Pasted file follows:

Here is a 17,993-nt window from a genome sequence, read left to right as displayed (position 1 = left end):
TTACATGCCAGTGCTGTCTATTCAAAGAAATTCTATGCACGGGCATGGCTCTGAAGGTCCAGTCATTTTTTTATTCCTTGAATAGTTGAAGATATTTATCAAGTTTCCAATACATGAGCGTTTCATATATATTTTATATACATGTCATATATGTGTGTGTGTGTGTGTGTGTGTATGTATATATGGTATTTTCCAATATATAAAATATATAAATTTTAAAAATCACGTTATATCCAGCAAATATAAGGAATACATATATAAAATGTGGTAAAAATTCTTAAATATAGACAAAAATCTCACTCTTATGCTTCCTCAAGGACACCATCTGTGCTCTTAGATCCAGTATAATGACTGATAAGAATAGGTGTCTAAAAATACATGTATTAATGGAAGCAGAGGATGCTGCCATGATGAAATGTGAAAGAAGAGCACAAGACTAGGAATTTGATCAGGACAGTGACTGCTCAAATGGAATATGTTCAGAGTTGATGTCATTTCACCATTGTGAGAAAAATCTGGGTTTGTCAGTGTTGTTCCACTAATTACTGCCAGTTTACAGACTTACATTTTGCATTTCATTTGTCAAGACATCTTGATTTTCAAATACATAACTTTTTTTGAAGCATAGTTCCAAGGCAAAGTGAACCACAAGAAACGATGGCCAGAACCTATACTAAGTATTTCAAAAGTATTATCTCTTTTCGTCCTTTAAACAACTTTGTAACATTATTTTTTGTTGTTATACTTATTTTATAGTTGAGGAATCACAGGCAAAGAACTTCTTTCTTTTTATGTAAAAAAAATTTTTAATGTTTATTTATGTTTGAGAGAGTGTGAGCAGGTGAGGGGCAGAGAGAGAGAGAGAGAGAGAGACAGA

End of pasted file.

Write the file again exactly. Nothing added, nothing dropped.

Here is a 17,993-nt window from a genome sequence, read left to right as displayed (position 1 = left end):
TTACATGCCAGTGCTGTCTATTCAAAGAAATTCTATGCACGGGCATGGCTCTGAAGGTCCAGTCATTTTTTTATTCCTTGAATAGTTGAAGATATTTATCAAGTTTCCAATACATGAGCGTTTCATATATATTTTATATACATGTCATATATGTGTGTGTGTGTGTGTGTGTGTATGTATATATGGTATTTTCCAATATATAAAATATATAAATTTTAAAAATCACGTTATATCCAGCAAATATAAGGAATACATATATAAAATGTGGTAAAAATTCTTAAATATAGACAAAAATCTCACTCTTATGCTTCCTCAAGGACACCATCTGTGCTCTTAGATCCAGTATAATGACTGATAAGAATAGGTGTCTAAAAATACATGTATTAATGGAAGCAGAGGATGCTGCCATGATGAAATGTGAAAGAAGAGCACAAGACTAGGAATTTGATCAGGACAGTGACTGCTCAAATGGAATATGTTCAGAGTTGATGTCATTTCACCATTGTGAGAAAAATCTGGGTTTGTCAGTGTTGTTCCACTAATTACTGCCAGTTTACAGACTTACATTTTGCATTTCATTTGTCAAGACATCTTGATTTTCAAATACATAACTTTTTTTGAAGCATAGTTCCAAGGCAAAGTGAACCACAAGAAACGATGGCCAGAACCTATACTAAGTATTTCAAAAGTATTATCTCTTTTCGTCCTTTAAACAACTTTGTAACATTATTTTTTGTTGTTATACTTATTTTATAGTTGAGGAATCACAGGCAAAGAACTTCTTTCTTTTTATGTAAAAAAAATTTTTAATGTTTATTTATGTTTGAGAGAGTGTGAGCAGGTGAGGGGCAGAGAGAGAGAGAGAGAGAGAGACAGA